Travel Spotlight

Going Green: Cade Winery

San Francisco

’s former mayor Gavin Newsom is well-known for his environmentally conscious policies, which have turned the City by the Bay into one of the country’s greenest: there’s a recycling rate of 70 percent (the highest in the nation) and a citywide ban on plastic bags and Styrofoam, and Newsom had more than 25,000 trees planted while in office. It’s no wonder, then, that this eco-politician who regularly writes about green issues on The Huffington Post, was a key player when it came to conceiving Cade, one of Napa’s greenest wineries.

Seemingly suspended between rolling hillside and open sky, Cade occupies a breathtaking location high on Howell Mountain that offers views of the valley floor and beyond. The property itself sprawls across 54 lush acres, but some 60 percent of its evergreen forests and blooming meadows were left untouched; the rest is planted with neat rows of Cabernet Sauvignon and Merlot grapes, all farmed organically. The winery is the brainchild of the team behind Plumpjack, the successful brand founded by Newsom and Gordon Getty in the early 1990s. From conception, the team wanted to qualify for LEED standards, a voluntary certification that serves as the international benchmark for environmentally friendly architecture.

The group’s third partner, vintner John Conover, says that completing Cade was a dream come true as well as a learning experience for the entire valley. “One of the major criteria to meet is the use of recycled materials,” he explains when asked to cite a highlight of the building process. “When I first approached our local contractor about ‘green concrete,’ which is made with fly ash, he looked at me like I had lost my mind. But when I came back to him with a list of the components necessary, he produced it for us. He was very proud; it was a first in Napa.”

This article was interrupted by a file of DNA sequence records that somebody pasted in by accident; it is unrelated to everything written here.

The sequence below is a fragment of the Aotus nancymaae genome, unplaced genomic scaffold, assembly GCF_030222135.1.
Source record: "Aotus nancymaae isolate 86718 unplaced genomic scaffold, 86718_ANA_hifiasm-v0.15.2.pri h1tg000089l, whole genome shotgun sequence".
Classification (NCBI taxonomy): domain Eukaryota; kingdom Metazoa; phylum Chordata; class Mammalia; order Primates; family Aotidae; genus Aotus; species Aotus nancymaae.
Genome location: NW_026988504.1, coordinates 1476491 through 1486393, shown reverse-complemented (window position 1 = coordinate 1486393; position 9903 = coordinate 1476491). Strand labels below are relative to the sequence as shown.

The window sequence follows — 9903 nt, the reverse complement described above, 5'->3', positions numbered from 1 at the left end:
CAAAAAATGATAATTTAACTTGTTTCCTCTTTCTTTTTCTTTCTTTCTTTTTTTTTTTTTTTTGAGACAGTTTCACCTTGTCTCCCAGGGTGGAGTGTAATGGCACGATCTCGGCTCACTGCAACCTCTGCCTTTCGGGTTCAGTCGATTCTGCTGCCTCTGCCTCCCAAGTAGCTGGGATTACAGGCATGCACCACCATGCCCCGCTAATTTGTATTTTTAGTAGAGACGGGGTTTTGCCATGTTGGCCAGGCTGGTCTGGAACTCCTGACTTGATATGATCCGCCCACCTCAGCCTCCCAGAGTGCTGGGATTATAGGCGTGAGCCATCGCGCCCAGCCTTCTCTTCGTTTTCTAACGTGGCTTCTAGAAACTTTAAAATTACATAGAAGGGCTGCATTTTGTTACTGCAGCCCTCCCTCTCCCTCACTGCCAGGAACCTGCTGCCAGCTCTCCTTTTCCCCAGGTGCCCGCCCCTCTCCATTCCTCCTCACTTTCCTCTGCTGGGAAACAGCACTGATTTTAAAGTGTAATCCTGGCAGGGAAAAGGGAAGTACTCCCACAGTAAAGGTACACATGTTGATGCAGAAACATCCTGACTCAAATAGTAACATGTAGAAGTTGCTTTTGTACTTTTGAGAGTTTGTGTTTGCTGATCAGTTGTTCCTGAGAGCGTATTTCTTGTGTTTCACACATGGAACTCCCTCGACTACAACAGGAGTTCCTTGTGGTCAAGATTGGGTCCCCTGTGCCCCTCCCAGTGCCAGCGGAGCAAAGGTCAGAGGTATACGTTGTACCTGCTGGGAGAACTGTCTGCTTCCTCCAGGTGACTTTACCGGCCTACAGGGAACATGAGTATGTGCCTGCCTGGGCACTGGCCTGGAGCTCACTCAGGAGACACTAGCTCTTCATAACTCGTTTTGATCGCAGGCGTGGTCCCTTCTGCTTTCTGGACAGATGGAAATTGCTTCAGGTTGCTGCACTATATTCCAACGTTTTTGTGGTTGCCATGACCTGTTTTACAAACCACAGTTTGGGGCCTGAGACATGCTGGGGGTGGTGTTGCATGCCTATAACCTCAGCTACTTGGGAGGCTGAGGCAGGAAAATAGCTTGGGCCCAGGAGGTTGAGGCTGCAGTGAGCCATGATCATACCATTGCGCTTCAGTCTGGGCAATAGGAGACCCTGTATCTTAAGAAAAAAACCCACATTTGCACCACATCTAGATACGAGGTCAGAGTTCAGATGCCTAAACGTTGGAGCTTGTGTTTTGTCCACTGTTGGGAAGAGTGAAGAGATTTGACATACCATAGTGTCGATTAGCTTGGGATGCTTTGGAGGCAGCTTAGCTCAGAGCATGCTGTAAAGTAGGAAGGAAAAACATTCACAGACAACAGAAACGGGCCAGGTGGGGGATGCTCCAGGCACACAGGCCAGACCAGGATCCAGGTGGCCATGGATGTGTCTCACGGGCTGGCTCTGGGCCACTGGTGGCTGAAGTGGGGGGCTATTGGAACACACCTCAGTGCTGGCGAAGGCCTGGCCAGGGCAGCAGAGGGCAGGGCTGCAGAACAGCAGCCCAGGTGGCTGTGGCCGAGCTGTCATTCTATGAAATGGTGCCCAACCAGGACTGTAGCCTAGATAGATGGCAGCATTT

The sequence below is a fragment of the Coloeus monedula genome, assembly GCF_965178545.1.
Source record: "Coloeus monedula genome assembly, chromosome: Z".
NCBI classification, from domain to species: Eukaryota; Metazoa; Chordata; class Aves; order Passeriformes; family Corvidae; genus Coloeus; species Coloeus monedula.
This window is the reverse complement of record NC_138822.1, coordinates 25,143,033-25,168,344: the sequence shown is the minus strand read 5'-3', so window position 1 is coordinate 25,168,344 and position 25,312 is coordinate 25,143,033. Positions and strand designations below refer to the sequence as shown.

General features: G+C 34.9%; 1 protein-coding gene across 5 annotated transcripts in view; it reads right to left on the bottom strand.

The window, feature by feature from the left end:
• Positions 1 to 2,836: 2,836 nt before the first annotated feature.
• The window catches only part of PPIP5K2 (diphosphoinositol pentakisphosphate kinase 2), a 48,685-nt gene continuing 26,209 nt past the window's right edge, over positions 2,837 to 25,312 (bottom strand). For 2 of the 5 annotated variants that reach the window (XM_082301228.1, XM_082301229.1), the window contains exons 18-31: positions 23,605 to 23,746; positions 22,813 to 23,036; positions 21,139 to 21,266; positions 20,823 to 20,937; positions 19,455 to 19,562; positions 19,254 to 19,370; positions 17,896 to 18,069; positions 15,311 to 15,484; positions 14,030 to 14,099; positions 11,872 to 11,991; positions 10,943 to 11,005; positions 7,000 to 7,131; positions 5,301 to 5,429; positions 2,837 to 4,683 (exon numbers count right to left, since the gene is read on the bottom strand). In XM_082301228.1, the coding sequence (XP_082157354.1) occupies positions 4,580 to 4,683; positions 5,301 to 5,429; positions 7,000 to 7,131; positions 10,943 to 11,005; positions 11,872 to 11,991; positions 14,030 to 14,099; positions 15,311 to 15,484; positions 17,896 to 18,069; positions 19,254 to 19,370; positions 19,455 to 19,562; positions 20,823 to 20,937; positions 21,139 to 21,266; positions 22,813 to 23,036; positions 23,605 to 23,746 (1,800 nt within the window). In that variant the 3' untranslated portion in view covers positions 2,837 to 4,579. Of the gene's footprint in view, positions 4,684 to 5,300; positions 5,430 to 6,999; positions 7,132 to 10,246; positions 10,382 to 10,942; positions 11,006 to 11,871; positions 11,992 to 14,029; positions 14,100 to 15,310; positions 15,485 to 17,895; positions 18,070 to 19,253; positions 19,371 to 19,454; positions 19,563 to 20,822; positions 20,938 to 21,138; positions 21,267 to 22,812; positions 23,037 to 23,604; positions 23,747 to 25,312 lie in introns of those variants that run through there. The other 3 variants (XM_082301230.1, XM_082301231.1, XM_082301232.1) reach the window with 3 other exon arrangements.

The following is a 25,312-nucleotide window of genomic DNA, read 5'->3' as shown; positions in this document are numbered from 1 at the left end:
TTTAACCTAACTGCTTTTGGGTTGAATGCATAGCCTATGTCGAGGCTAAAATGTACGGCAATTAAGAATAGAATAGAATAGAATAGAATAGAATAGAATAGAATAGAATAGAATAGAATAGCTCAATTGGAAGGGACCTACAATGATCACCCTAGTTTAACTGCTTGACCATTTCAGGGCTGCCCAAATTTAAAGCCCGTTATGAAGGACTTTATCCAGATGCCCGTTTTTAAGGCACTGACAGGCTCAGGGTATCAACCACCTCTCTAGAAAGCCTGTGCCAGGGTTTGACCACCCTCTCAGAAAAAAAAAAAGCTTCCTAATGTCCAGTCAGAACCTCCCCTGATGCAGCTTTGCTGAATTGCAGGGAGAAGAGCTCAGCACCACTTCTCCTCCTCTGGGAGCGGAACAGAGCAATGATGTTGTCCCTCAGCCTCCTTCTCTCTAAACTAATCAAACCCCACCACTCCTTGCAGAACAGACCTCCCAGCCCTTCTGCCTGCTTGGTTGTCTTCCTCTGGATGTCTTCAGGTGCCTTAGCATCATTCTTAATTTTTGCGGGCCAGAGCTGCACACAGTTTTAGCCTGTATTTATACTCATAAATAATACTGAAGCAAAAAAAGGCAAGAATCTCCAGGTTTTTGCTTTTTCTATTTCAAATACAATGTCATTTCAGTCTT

The use of recycled materials is just one of many cool eco-details at Cade. The 35,000 square feet of solar panels lining the roof of the winery produce more energy than is actually needed for nine months out of the year (and which feeds directly back into the St. Helena grid); the caves’ temperature is controlled naturally, thanks to radiant flooring (about four times more efficient than cooling with air); and the sleek table in the barrel tasting room was made of steel salvaged from a submarine from the local Mare Island Naval Shipyard.

Best of all, however, is the beauty of the wild expanses surrounding the modern tasting room and its stunning terrace, both places where you can wile away an afternoon sipping Cade vintages. Regular tasting are by appointment only, but they may be the best value in the valley. “We wanted the winery to be really accessible,” says Conover. “There’s been a lot of interest in green businesses, which I find so encouraging when looking to the future.” Of course, when visiting the state-of-the-art Cade, one cannot help but think that the future is now.

Getting There


 is located a scenic 15-minute drive from St. Helena.

Published onJanuary 30, 2014

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